Its conclusions were sad but predictable; the report found that government media policies did not support open and timely communication between scientists and the media, that they do not protect scientists’ rights to free speech and whistleblowing, nor do they protect them from political interference. In fact, 14 of the 16 departments assessed received a ‘C’ grade or lower, with five departments given a failing grade.
Dr. Magnuson-Ford explained that the public needs to be made aware of the consequences of government muzzling of scientists.
“Scientists are the ones on the ground doing the work in health and environment,” she says. “They need to get information to the public through the media without political interference.”
The work of scientists and researchers is crucial to our understanding of our world. They provide information on important issues, such as drug safety and climate change, and taxpayers have a right to know how the government is using science in its decision making. Furthermore, the government must be held accountable if their decisions are at odds with science.
Margrit Eichler, president of the collective Scientists For the Right to Know, argued in The Toronto Star, “Canadians are being made more ignorant about our country and ourselves. Good policies must be based on solid evidence. Democracy requires an informed electorate.”
Recently, several scientific reports — long kept under wraps by government constraints — have come out, showing just how valuable much of this research is to the public. Fifteen years of Dr. Peter Ross’ toxicology research on marine mammals in Canada’s north — specifically his discovery of the high levels of toxicity in fish that the Inuit were eating — had been buried for many years, much like Dr. David Schneider’s work on the pollution of the Athabasca watersheds in Northern Alberta, caused by the oil sands.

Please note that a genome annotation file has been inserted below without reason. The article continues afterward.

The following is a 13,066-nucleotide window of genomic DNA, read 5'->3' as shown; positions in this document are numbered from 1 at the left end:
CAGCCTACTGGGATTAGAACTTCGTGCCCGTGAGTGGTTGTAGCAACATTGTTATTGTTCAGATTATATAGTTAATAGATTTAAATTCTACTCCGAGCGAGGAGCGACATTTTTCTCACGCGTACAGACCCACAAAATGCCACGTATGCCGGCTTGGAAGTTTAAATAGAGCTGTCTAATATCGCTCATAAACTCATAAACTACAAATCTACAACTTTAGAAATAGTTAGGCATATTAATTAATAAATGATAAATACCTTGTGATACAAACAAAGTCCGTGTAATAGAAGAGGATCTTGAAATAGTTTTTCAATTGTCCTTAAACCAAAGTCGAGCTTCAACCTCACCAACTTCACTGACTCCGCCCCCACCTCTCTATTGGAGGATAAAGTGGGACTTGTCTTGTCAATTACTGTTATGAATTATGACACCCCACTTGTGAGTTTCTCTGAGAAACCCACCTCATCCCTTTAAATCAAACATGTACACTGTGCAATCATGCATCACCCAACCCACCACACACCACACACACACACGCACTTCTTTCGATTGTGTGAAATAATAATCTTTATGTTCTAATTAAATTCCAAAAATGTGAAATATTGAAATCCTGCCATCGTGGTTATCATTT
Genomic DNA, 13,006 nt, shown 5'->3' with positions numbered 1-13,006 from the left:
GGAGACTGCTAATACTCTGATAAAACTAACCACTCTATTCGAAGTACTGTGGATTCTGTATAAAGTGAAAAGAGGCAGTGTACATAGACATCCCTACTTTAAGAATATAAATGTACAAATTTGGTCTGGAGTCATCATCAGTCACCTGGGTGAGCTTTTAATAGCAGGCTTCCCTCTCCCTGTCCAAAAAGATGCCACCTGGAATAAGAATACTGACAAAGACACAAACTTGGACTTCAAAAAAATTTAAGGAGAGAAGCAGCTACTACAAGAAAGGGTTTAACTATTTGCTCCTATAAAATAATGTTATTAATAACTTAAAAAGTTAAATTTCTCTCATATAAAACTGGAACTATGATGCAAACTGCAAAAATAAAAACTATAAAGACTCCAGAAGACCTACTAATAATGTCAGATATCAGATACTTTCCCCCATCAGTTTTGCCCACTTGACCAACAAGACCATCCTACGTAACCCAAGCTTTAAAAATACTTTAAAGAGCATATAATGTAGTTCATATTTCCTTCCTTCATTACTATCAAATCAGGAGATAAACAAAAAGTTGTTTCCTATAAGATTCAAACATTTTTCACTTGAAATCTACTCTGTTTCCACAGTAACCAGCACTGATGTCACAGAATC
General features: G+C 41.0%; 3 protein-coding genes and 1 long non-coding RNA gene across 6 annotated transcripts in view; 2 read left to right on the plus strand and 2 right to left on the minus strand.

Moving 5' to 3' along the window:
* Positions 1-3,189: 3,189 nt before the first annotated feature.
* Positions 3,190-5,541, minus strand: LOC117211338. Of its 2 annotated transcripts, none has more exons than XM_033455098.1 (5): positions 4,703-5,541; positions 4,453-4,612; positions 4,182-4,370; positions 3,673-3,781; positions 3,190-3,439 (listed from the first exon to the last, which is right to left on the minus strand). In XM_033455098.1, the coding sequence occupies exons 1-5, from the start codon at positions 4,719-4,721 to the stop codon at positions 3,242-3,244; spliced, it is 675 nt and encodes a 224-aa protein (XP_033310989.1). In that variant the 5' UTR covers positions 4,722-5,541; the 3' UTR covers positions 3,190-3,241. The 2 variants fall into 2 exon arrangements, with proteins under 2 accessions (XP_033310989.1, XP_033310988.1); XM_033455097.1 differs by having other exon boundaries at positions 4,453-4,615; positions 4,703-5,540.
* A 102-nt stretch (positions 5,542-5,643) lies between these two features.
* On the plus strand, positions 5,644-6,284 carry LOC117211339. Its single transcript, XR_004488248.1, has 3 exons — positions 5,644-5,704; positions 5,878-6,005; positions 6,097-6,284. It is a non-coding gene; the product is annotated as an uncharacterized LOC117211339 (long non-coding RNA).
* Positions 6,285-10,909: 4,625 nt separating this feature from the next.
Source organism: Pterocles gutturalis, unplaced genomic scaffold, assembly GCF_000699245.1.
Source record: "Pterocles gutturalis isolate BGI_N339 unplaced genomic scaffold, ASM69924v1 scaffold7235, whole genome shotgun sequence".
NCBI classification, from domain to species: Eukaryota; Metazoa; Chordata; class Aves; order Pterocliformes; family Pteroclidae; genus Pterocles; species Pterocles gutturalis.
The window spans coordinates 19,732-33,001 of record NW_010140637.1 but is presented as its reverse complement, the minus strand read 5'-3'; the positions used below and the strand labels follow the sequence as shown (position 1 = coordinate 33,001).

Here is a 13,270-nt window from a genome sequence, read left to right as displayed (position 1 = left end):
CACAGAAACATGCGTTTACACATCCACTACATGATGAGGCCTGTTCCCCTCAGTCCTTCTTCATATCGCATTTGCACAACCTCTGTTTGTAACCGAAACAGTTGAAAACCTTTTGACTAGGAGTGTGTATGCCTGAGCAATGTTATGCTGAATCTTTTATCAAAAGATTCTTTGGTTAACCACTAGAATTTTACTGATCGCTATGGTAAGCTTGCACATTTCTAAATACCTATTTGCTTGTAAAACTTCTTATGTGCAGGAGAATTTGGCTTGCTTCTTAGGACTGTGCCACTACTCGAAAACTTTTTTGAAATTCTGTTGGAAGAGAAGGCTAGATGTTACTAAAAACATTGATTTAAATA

Though the government has created a huge problem by restraining communication between scientists and the media, Dr. Magnuson-Ford is confident that there are solutions. She explained that the federal departments need to work together, promoting policies which allow scientists more freedom to discuss their work. “Different policies had different strengths and weaknesses,” she says, based on the wide range of grades given to these departments in the report.
Next, she suggests looking towards the United States as a model of how to build a better relationship between the media and scientists. US departments regularly score much higher on scientist-media transparency than Canadian departments, due to improvements in policies made during the past few years.
Dr. Magnuson-Ford also asserts that the public can be part of the solution by sending messages to MPs, informing them that this is an issue that must be addressed. She suggests signing a petition on the Evidence for Democracy website, which sends a letter to government representatives in support of scientists.
“Scientists are the best spokespeople for their own work,” Dr. Magnuson-Ford told The Globe and Mail. “Barring rare instances where information is highly sensitive, it is essential that they be able to communicate their expertise to the media and the public.”